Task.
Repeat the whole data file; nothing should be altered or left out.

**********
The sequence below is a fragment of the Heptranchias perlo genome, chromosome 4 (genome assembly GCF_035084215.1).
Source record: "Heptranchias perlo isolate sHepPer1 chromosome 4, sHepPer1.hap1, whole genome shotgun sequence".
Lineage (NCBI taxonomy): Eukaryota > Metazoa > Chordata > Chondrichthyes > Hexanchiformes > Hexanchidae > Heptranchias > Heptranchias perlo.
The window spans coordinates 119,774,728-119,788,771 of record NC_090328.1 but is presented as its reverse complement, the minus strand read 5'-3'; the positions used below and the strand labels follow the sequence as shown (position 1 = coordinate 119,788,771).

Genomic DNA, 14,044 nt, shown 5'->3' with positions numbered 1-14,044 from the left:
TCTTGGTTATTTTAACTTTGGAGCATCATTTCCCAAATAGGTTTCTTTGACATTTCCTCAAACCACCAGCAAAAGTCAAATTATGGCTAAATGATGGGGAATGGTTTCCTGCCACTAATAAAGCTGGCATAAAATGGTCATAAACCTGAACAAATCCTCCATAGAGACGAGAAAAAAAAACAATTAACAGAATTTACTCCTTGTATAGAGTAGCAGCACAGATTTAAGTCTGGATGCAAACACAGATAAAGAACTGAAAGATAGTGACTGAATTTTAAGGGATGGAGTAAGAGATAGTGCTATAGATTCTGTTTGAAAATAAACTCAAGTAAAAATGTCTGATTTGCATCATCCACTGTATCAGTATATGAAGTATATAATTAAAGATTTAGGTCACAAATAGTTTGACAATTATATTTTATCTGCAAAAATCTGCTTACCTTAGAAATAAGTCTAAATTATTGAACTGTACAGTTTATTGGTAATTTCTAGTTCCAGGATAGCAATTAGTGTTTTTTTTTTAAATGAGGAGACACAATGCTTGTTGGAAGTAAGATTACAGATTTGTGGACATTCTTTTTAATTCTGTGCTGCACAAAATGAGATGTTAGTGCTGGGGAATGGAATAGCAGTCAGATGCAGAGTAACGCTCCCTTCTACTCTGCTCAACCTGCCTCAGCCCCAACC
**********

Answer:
The sequence below is a fragment of the Heptranchias perlo genome, chromosome 4 (genome assembly GCF_035084215.1).
Source record: "Heptranchias perlo isolate sHepPer1 chromosome 4, sHepPer1.hap1, whole genome shotgun sequence".
Lineage (NCBI taxonomy): Eukaryota > Metazoa > Chordata > Chondrichthyes > Hexanchiformes > Hexanchidae > Heptranchias > Heptranchias perlo.
The window spans coordinates 119,774,728-119,788,771 of record NC_090328.1 but is presented as its reverse complement, the minus strand read 5'-3'; the positions used below and the strand labels follow the sequence as shown (position 1 = coordinate 119,788,771).

Genomic DNA, 14,044 nt, shown 5'->3' with positions numbered 1-14,044 from the left:
TCTTGGTTATTTTAACTTTGGAGCATCATTTCCCAAATAGGTTTCTTTGACATTTCCTCAAACCACCAGCAAAAGTCAAATTATGGCTAAATGATGGGGAATGGTTTCCTGCCACTAATAAAGCTGGCATAAAATGGTCATAAACCTGAACAAATCCTCCATAGAGACGAGAAAAAAAAACAATTAACAGAATTTACTCCTTGTATAGAGTAGCAGCACAGATTTAAGTCTGGATGCAAACACAGATAAAGAACTGAAAGATAGTGACTGAATTTTAAGGGATGGAGTAAGAGATAGTGCTATAGATTCTGTTTGAAAATAAACTCAAGTAAAAATGTCTGATTTGCATCATCCACTGTATCAGTATATGAAGTATATAATTAAAGATTTAGGTCACAAATAGTTTGACAATTATATTTTATCTGCAAAAATCTGCTTACCTTAGAAATAAGTCTAAATTATTGAACTGTACAGTTTATTGGTAATTTCTAGTTCCAGGATAGCAATTAGTGTTTTTTTTTTAAATGAGGAGACACAATGCTTGTTGGAAGTAAGATTACAGATTTGTGGACATTCTTTTTAATTCTGTGCTGCACAAAATGAGATGTTAGTGCTGGGGAATGGAATAGCAGTCAGATGCAGAGTAACGCTCCCTTCTACTCTGCTCAACCTGCCTCAGCCCCAACC